Posted: 12/3/2012 11:52:22 PM
Dikk bavetta was a ref tonight in Utah...
“Watch,” I told my brother. “Anytime Bavetta referees, you’ll rarely see a blowout. When a team gets up by 20, he starts blowing the whistle like crazy.” And sure enough, that’s what happened -- one team got way ahead before Bavetta whistled the other team back into contention.
According to Donaghy, Bavetta’s tendency for keeping games close made him a favorite of the League. It also gave Donaghy an opportunity to capitalize:
From my earliest involvement with Bavetta, I learned that he likes to keep games close, and that when a team gets down by double-digit points, he helps the players save face. He accomplishes this act of mercy by quietly, and frequently, blowing the whistle on the team that’s having the better night. Team fouls suddenly become one-sided between the contestants, and the score begins to tighten up. That’s the way person Bavetta referees a game -- and everyone in the league knew it.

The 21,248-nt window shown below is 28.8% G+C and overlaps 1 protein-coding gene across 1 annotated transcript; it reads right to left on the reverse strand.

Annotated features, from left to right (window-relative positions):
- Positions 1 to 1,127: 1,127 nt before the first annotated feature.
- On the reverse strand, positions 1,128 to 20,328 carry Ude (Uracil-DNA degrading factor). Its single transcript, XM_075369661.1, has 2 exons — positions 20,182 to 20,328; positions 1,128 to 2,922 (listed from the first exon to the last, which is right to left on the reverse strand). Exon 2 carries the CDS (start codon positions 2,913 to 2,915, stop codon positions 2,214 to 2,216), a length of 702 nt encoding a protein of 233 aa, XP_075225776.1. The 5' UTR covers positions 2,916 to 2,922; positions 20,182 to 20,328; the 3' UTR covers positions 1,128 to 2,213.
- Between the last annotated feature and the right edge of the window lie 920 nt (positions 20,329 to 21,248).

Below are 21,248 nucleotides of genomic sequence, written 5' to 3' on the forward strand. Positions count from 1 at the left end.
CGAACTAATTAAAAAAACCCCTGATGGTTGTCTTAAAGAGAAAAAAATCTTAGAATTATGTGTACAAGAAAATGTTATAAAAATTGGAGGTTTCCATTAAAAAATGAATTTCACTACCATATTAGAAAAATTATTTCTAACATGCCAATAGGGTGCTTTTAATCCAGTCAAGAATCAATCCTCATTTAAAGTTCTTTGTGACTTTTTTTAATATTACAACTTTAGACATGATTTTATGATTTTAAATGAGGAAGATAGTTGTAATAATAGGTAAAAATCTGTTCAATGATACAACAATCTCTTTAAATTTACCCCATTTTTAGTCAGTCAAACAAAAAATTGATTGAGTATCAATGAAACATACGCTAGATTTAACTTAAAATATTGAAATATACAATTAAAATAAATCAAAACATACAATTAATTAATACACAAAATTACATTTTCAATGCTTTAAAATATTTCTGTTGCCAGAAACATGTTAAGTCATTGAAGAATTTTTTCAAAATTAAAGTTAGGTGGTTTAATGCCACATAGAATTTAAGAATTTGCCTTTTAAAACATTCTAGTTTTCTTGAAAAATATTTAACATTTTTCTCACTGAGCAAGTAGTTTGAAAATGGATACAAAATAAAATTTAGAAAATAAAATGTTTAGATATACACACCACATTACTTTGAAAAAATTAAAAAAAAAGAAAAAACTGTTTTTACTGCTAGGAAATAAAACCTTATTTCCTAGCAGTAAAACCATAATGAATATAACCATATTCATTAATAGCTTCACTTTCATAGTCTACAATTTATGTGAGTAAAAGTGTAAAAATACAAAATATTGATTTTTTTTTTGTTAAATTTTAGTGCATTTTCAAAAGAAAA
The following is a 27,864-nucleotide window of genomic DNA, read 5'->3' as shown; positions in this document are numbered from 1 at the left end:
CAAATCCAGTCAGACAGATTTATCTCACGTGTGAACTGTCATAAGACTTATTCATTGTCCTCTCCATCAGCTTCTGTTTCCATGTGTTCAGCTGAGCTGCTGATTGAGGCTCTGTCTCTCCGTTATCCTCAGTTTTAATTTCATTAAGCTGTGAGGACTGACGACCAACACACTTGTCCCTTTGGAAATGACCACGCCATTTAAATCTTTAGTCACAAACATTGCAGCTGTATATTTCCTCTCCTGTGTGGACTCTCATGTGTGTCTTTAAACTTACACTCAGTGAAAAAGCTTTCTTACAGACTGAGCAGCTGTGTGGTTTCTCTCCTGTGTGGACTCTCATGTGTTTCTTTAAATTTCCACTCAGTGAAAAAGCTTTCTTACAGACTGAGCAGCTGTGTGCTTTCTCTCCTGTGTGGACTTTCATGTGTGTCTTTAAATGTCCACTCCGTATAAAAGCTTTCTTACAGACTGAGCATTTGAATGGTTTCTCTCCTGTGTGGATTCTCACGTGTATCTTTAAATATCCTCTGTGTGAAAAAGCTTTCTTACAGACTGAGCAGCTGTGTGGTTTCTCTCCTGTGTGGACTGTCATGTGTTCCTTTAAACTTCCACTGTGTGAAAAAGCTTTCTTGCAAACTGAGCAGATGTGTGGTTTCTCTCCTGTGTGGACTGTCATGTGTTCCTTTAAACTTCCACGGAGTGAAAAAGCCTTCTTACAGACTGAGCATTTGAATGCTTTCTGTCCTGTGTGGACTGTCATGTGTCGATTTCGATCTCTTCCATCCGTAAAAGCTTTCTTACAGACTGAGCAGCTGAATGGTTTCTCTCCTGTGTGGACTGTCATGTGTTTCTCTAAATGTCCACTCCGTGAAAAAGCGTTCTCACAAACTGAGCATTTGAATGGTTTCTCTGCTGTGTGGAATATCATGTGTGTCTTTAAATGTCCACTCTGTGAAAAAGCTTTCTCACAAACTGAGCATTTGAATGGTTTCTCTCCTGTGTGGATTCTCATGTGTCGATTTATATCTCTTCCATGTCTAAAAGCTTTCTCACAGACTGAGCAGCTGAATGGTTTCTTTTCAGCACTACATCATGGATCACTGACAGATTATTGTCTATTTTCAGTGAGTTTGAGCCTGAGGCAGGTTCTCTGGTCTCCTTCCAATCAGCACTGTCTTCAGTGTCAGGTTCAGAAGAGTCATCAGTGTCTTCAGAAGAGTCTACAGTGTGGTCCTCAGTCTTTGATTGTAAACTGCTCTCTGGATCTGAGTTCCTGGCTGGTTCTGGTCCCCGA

Aware of this propensity, Donaghy says he would often take the underdog when Bavetta was assigned to a game, and cash in as a result.
Since Donaghy maintains he made 70 percent or better on his money while leveraging these kinds of biases, we turned to economist Joe Price and his colleague Henry Tappen, who have performed extensive research on referee bias in the NBA. Price used his data sets to examine Donaghy’s claim that Bavetta systematically kept games close.